It was at this time that the sculptor began to mature, and he and Rodin went their separate ways. He began to teach in 1909, giving courses at the Académie de la Grande Chaumière, where his understudies included Giacometti and Germaine Richier. These years were also the most intense for the master in terms of production: in one night, he completed models for the façade of the Théâtre des Champs-Elysées while at the same time working on the Dying Centaur, the Statue de Carpeaux and the monument to Auguste Quercy. In 1910, Bourdel completed his masterpiece: the Archer Heracles. This work was displayed at the Société Nationale des Beaux Arts, with the Bust de Rodin. A year later, Bourdelle unveiled the plaster cast of Pénélope and completed the maquette of the monument to Mickiewicz. In 1913, the site of the Théâtre des Champs-Elysées was completed. With its low-reliefs and friezes of subjects inspired by mythology, Bourdelle realised his ideal of structural art, an art form in which decor is subject to the laws of architecture. His research into the monumental continued with the order for the monument to Alvear, the most important he had ever received, followed in 1919 by those for the monuments of Montceau-les-Mines and Vierge for the offering to the hill of Niederbrück. Prior to his death, Bourdelle would create numerous other models but would not have time to complete these monuments (monuments to Daumier, Marshall Foch, etc.).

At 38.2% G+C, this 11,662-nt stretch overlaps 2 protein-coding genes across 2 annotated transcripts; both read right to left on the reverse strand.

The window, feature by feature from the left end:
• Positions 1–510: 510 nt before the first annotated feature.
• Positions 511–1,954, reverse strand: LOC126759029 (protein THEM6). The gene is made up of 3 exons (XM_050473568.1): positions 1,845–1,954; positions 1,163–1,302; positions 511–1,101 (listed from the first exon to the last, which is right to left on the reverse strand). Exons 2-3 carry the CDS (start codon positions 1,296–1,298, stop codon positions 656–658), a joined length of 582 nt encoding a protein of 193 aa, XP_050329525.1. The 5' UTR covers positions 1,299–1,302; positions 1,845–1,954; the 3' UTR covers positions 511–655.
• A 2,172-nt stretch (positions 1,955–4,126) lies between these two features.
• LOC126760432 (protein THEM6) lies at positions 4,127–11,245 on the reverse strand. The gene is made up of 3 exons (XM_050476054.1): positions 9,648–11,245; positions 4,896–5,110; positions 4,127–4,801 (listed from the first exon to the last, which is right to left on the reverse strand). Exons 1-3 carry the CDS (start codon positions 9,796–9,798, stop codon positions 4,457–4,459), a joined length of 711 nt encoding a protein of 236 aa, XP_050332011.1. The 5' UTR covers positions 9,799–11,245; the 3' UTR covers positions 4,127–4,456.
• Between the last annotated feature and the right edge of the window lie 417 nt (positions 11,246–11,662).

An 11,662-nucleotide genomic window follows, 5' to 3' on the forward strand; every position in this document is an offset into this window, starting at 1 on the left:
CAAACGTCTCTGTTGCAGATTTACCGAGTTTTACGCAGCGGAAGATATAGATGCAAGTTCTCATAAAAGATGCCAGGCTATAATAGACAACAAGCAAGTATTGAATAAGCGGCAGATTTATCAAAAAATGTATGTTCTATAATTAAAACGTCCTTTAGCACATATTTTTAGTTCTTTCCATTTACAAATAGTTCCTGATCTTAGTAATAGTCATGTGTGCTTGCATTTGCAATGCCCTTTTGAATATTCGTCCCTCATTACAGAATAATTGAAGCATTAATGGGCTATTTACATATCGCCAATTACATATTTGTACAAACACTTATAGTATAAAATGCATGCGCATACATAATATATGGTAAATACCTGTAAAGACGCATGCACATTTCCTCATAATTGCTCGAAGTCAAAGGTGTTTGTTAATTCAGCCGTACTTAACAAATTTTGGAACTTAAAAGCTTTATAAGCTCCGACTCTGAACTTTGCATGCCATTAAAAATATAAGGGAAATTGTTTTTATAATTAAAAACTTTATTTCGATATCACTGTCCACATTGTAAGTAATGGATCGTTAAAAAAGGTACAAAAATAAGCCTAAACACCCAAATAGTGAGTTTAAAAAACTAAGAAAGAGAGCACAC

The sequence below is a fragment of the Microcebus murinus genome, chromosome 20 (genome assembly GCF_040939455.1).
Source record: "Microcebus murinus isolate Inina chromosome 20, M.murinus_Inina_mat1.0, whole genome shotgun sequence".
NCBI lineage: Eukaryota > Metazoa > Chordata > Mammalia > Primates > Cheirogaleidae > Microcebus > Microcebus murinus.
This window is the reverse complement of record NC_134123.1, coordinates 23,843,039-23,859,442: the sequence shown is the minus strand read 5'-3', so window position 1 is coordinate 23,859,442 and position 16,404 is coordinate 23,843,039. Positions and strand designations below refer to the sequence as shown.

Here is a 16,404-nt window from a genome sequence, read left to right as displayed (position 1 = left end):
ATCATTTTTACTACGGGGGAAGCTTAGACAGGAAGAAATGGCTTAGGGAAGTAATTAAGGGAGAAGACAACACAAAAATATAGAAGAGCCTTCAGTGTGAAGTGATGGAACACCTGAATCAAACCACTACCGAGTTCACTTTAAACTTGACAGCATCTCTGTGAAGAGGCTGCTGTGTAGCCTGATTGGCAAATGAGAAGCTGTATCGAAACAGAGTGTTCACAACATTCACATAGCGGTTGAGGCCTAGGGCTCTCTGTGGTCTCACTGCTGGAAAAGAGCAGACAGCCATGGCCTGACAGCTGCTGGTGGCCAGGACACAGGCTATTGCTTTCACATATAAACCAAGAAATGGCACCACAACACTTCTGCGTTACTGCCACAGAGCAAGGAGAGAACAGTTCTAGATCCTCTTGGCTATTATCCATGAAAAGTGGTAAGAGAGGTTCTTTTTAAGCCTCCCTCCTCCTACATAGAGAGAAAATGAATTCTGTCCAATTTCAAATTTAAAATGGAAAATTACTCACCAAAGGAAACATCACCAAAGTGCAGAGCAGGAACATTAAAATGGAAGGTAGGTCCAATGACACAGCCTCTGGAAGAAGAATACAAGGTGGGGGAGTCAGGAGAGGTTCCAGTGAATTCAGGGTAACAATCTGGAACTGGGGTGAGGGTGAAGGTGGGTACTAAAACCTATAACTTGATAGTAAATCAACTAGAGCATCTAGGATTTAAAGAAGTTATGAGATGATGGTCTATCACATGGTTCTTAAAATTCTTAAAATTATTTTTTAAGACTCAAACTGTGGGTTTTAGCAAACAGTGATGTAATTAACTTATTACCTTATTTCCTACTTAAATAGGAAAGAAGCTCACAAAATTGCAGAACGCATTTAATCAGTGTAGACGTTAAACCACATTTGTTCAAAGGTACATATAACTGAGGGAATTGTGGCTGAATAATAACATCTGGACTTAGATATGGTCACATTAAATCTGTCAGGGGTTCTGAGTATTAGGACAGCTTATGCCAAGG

1914 was notable for success at the Venice Biennial and the presentation of the Dying Centaur to the Société Nationale des Beaux-Arts. His success was soon confirmed: in 1919, the sculptor was appointed Officer of the Legion of Honour. His circle of acquaintances also began to feature new faces, such as André Suarès, Anatole France, Krishnamurti and Henri Bergson.